In September, the fashion industry’s efforts in the areas of sustainability, resale and recycling continued. Brands and retailers have accepted the challenge to produce greener, more sustainable and resourceful products, campaigns and ways of operating. As far as cooperations are concerned, industry leaders and brands remain interested and join forces for innovative projects. FashionUnited found 32 sustainable initiatives, which were announced in the month of September alone.
Cooperations & Projects
Clothing brand Kenzo, has partnered up with the World Wildlife Fund (WWF) until 2022, to double the number of tigers in the wild by 2020, which is the next Year of the Tiger in the Chinese zodiac calendar. Kenzo has created a capsule collection in homage to the tiger, which ranges from t-shirts, sweatshirts and sweatshirt dresses, all made from 100 percent organic cotton and is certified by the Global Organic Textile Standard (GOTS).
Gap Inc. is developing a new Preferred Fiber Toolkit - a resource to help the apparel industry achieve sustainability goals. Created in partnership with global nonprofit Textile Exchange, the new tool is designed for use by sourcing and design teams to inform companies on meeting their sustainability goals. The Toolkit will be publicly available to help create healthier communities while better protecting the planet.
Footwear brand, Sanuk, has announced an exclusive capsule collection with wetsuit brand, Kassia+Surf, founded by Kasia Meador. The collection features sustainable materials such as hemp blend uppers and straps made from recycled plastic bottles and Meador’s signature psychedelic design to recreate Sanuk’s bestselling women’s styles, the Pair O Dice and Yoga Sling 3.
Brands & Retailers
Wrangler is celebrating the benefits of regeneratively grown cotton through a new jean it plans to develop. The denim brand is seeking new cotton farmers with whom to partner, specifically those who can demonstrate and document soil-carbon and biodiversity improvements. The new jean will be introduced as part of The Jeans Redesign project from the Ellen MacArthur Foundation. The project is made up of over 50 denim brands who follow the principles of circular economy for positive impacts on the environment, society and the health of those working in its industry.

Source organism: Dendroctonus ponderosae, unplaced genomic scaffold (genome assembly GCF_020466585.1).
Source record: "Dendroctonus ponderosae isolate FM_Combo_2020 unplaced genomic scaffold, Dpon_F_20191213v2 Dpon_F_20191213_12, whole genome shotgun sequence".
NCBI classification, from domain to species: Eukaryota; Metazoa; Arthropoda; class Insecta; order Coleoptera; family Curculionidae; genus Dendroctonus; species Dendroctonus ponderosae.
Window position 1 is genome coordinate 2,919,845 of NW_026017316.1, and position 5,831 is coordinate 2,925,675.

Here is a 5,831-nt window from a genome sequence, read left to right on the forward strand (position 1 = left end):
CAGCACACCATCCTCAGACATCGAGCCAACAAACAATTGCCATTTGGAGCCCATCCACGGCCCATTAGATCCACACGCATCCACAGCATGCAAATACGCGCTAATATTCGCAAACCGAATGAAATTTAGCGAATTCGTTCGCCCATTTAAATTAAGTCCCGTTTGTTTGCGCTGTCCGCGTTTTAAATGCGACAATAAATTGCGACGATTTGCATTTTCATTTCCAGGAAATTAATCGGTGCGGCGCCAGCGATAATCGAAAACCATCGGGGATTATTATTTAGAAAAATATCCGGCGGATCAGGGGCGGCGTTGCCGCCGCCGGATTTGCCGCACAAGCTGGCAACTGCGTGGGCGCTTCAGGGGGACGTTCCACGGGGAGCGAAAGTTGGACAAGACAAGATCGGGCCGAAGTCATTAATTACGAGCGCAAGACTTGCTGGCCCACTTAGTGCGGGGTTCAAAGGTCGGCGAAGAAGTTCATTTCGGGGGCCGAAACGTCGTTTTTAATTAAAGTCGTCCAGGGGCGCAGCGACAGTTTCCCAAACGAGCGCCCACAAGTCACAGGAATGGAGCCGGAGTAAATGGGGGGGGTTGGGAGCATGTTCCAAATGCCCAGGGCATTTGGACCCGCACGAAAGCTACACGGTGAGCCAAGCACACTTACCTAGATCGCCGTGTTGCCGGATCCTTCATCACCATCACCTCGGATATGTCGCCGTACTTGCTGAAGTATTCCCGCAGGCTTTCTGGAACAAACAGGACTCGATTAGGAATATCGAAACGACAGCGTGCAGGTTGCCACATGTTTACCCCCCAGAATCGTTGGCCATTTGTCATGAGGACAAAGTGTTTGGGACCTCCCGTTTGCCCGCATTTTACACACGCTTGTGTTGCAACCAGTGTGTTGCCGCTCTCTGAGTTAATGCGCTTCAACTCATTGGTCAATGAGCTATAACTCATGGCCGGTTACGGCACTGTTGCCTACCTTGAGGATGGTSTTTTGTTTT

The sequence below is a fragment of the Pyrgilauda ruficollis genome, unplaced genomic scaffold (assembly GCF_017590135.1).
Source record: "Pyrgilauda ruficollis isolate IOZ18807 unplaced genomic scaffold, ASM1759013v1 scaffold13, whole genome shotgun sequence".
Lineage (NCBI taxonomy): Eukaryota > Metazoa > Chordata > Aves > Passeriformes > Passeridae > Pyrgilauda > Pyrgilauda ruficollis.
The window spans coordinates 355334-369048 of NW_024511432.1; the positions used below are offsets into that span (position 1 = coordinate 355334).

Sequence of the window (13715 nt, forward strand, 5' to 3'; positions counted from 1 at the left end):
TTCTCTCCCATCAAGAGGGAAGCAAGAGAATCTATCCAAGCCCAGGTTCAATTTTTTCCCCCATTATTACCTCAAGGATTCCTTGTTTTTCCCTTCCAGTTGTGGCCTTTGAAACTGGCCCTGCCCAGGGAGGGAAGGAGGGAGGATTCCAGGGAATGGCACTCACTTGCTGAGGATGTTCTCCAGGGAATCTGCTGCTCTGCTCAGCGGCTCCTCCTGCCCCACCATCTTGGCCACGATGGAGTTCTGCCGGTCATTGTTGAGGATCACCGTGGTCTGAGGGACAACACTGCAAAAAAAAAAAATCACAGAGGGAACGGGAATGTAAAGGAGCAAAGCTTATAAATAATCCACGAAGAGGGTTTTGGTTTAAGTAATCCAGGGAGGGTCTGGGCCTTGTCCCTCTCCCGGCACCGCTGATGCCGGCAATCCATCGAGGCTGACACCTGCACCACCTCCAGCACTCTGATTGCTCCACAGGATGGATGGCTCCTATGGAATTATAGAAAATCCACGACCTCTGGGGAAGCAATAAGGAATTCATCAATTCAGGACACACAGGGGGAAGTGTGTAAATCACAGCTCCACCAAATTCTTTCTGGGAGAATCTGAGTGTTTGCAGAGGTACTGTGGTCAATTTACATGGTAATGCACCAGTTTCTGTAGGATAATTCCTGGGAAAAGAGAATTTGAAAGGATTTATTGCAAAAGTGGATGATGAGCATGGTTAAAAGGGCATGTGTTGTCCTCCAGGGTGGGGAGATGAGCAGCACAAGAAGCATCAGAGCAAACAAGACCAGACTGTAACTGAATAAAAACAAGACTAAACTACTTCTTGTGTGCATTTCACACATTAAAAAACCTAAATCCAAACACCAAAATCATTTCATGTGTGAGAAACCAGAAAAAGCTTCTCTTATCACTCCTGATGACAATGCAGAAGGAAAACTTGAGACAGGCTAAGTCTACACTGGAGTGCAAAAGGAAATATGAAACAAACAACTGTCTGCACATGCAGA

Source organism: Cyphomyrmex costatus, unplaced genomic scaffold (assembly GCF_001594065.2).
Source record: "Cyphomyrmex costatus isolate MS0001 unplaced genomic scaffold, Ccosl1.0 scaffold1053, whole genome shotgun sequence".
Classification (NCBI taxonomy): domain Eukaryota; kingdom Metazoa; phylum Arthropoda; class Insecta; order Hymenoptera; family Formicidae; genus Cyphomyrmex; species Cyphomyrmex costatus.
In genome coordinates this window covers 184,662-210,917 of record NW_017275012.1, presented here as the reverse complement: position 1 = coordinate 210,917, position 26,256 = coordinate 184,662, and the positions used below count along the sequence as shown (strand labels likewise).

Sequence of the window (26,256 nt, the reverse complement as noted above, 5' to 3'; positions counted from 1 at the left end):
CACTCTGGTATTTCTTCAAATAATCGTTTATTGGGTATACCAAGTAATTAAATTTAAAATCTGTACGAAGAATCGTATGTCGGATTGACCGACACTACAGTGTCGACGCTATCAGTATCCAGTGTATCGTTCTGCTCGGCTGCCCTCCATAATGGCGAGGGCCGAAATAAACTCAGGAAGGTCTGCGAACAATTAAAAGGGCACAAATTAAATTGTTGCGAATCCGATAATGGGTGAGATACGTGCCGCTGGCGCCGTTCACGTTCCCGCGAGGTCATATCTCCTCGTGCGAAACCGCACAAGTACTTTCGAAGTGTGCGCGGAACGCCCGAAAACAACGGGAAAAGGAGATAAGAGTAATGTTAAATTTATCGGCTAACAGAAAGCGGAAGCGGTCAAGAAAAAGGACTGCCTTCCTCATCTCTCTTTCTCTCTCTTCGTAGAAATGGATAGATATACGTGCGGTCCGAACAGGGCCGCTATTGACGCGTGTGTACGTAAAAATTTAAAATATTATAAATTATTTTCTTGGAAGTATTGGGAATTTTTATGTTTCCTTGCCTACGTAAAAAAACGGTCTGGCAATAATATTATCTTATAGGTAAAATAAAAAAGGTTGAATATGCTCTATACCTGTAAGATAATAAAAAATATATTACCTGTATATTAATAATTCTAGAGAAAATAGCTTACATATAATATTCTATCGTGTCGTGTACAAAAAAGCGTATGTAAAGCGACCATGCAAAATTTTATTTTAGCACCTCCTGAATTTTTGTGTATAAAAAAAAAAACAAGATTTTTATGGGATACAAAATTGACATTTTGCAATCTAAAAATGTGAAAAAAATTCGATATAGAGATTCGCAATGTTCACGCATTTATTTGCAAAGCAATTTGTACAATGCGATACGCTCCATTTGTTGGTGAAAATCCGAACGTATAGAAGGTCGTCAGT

- Monki announces its limited, upcycled denim collection
- Kontoor Brands creates foundation for sustainability
German sportswear retailer Adidas has launched a new vegan and 100 percent sustainable pair of sneakers, the Clean Classics. The collection includes the Superstar, Stan Smith, Continental 80 and Supercourt styles, all of which are remade for 2020 with Adidas’ new pledge of commitment to ending plastic waste. The design comes from the iconic white leather sports shoe, however, there is stylistic text on the shoe stating: this shoe alone will not save the planet. Pops of colour can be seen on the laces and the speckled effect on the sole which is caused by the composite nature.
Pronovias Group is taking the next step towards sustainability within the company. The bridal fashion group is launching the first line of dresses sustainably made: #WeDoEco. The initiative is part of Pronovias Group’s goal to elevate the bridal industry to a better standard.
Online fashion retailer Asos has launched its first circular collection, featuring trend-led and fashion-forward styles across clothing and accessories, which have all been designed and made to meet “industry-leading circularity principles, with no compromise on product or price”. The circular fashion collection marks the first following its collaboration with Centre for Sustainable Fashion and features 29 trend-led styles that have all been designed under its new bespoke design principle including zero-waste, durability and recycled input.